I officially launched this film in 2008 because I recognized an urgency: the generation of Nazi perpetrators was dying off.  So was the generation of Nazi hunters, and I thought that the lessons they offered were appropriate for the 21st Century, in which we unfortunately still have these kinds of atrocities, maybe not to the same scale but with similar intent.

IT: What do you think was the primary motivator for the men and women who tracked down the Nazi fugitives — a personal connection, or something larger than that, a desire for justice?

JS: So many different motives. I think all of them had a personal connection. In many cases, the connection was the loss of family, or they had experienced the Nazi atrocities themselves.   The motives are as varied as the hunters.  Most of them cling to higher principles, and to the law, which says that murder, mass murder, must be punished.  How often, in post-war environments, do you hear people talk about that? Almost never.  A few that I met were motivated by vengeance.  They were so affected by what they had lived through or had lost that vengeance was a simple and obsessive motive.  A couple didn’t even attempt to sugarcoat, they just said explicitly that it was about vengeance.

As a journalist, I have to be objective, but as a human being, I think vengeance can have very dangerous consequences.  The film opens with a segment on Jewish avengers, who lost their families and survived and decided that they were going to take it upon themselves to revenge themselves not on the Nazis, the troops who pulled the trigger, but on the German people as a whole. It’s a horrible thing to consider, especially as not all the Germans were guilty.  But to these avengers, there was no doubt that the Germans were guilty, because it was the German nation that had committed this crime.  I deliberately start with them because that was the rawest expression of justice, but I also like the ambiguity – what is justice? What do we mean by justice, and how can we ever have justice for crimes on such a scale?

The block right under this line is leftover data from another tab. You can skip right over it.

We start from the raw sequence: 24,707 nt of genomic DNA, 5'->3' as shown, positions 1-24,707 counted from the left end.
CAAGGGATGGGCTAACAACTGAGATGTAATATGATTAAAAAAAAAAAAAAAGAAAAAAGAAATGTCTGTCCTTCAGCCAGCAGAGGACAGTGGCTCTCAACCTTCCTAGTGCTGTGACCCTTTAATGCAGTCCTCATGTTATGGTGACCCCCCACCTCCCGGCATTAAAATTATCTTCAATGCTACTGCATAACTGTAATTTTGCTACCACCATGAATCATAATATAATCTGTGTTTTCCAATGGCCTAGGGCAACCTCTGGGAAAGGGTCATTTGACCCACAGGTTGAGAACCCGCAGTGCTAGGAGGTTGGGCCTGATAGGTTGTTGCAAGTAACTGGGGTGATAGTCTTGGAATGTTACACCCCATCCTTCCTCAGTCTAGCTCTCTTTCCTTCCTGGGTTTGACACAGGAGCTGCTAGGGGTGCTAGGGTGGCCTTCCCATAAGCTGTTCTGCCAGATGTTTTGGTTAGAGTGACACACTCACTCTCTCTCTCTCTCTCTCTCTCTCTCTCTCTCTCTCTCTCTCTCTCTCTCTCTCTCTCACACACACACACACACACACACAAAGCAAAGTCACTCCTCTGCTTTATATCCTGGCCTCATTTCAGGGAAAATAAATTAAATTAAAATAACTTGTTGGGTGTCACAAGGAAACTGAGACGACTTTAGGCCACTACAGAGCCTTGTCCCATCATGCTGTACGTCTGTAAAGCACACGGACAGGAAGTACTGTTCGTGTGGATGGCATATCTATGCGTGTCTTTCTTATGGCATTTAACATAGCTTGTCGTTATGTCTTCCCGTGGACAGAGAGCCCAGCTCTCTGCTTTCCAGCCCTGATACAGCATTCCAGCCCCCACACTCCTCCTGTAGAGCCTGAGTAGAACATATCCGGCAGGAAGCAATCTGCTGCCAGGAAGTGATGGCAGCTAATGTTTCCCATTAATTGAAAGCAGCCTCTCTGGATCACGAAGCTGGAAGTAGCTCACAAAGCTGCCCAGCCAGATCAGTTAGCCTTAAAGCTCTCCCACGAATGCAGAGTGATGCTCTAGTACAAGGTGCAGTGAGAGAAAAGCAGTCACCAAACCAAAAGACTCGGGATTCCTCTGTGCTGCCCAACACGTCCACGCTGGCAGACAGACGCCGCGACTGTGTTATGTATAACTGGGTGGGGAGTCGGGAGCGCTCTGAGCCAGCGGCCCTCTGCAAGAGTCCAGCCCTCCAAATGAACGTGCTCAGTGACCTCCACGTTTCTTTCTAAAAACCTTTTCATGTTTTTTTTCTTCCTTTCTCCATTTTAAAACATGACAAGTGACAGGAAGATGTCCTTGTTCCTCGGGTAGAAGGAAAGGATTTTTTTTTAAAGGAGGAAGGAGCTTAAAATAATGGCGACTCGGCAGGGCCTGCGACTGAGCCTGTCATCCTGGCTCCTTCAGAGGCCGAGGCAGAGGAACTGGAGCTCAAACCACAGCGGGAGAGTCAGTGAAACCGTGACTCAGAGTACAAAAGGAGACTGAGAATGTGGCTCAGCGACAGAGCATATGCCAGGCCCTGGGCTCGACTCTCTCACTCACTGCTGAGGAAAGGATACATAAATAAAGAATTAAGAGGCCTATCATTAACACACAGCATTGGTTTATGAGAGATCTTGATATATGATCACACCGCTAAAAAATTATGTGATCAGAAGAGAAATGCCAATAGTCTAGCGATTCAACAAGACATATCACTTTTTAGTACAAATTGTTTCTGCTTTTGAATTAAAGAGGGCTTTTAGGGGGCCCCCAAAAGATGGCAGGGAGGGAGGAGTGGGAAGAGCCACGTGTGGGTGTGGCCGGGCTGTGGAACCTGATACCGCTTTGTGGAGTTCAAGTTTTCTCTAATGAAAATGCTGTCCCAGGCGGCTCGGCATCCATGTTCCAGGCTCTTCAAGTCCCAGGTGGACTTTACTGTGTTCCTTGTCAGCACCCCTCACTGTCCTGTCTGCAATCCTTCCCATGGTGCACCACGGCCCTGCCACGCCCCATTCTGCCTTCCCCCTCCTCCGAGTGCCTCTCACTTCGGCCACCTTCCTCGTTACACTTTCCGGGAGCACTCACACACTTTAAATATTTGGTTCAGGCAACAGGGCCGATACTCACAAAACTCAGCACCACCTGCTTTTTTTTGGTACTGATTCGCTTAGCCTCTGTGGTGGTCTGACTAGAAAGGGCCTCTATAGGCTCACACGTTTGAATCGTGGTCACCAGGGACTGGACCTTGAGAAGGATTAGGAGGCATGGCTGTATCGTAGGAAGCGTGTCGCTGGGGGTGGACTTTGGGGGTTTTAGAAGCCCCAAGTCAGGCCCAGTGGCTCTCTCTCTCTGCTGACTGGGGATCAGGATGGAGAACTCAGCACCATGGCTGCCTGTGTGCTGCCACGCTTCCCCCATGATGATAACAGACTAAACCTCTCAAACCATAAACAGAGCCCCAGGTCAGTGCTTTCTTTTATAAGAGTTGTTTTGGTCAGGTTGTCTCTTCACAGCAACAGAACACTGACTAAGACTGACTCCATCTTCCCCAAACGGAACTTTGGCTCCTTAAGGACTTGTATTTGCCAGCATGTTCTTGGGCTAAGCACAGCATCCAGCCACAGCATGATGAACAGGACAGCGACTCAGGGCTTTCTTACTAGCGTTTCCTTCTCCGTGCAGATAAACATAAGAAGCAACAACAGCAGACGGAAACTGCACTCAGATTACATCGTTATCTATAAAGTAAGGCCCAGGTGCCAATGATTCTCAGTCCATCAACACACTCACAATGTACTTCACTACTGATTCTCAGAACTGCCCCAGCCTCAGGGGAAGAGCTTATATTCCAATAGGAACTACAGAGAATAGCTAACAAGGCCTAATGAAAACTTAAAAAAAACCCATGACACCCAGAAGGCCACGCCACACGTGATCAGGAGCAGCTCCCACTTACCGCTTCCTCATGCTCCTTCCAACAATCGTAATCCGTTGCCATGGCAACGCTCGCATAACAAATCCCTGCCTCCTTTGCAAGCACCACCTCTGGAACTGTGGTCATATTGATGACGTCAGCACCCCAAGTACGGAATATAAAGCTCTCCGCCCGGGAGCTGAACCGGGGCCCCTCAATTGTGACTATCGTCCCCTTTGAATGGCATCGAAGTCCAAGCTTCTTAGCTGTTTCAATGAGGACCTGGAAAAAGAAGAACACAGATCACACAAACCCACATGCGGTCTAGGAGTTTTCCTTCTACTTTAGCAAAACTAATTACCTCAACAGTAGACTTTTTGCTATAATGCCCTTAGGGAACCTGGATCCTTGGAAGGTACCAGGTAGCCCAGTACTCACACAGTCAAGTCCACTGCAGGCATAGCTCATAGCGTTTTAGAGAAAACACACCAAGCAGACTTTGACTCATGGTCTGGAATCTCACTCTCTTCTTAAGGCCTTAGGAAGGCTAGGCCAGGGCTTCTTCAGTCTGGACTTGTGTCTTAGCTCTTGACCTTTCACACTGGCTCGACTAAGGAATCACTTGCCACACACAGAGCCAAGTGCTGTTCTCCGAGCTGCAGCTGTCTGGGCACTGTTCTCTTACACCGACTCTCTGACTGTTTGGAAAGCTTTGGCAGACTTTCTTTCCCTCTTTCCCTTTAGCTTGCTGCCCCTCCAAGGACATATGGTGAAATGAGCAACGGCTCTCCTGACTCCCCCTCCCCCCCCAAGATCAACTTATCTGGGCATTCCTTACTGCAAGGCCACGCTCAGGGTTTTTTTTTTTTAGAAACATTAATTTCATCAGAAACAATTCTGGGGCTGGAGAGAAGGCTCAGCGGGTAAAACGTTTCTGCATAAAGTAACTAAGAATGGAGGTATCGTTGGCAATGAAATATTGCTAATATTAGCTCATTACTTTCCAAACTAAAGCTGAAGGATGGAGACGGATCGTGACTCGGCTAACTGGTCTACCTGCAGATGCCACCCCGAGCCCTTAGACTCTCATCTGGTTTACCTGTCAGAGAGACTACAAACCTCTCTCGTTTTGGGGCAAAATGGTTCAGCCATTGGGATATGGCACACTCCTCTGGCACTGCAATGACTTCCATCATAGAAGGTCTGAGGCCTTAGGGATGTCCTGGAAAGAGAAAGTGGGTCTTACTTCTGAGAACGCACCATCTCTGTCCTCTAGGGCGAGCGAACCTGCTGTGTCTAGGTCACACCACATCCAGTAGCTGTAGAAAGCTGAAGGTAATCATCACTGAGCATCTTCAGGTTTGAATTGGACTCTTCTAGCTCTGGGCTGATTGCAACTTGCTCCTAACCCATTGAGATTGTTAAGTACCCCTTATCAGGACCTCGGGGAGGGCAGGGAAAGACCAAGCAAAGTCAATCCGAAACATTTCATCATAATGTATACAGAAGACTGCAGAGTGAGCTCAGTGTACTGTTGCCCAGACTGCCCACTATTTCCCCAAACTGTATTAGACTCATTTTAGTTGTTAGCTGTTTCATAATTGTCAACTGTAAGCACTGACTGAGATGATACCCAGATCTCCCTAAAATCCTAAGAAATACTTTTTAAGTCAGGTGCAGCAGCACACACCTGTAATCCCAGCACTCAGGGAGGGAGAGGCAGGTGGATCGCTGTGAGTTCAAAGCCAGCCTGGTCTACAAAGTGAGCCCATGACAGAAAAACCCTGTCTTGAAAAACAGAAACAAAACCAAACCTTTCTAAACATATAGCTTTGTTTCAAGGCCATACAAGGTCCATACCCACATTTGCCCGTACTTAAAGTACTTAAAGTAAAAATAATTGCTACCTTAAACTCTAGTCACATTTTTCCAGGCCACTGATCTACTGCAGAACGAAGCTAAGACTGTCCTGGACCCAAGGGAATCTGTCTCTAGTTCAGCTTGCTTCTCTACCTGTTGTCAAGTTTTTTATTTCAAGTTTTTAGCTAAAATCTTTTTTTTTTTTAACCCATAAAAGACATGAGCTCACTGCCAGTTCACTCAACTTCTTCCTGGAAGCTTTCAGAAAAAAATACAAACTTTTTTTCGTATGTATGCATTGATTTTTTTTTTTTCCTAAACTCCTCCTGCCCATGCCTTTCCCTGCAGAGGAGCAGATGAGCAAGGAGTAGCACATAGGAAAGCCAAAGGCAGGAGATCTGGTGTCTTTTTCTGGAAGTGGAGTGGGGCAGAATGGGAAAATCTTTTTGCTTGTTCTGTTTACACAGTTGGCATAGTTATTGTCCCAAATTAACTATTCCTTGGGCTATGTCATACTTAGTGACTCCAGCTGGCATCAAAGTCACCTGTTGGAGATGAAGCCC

IT: In the film, journalist Peter Finkelgruen says, “Politics and society didn’t want these trials, and when they could avoid it, they did avoid it.” Why was this the case?

JS: It comes down to this: no nation wants to prosecute its own people for crimes against humanity, especially when those crimes were state policy.  What child would prosecute his own parents?  If you look at the broader issue, tracking down and prosecuting war criminals is enormously expensive, time consuming, and exhausting.  Who has the money and the strength to do this?  I’ve never seen it done with any measure of success, whatever that may be.  So when Peter says politics didn’t want these trials, he’s absolutely right. Nobody wants to look in the mirror if the reflection is ugly.  And much as I believe in higher principles and punishing war criminals, in this era of economic uncertainty the question arises: can we countenance spending limited resources on prosecuting octogenarians?  Maybe if I’d survived the Holocaust I would say absolutely, go after them until their last breath.  But, pragmatically, as a nation, do we want to take on that enormous effort?  It’s a very confusing question.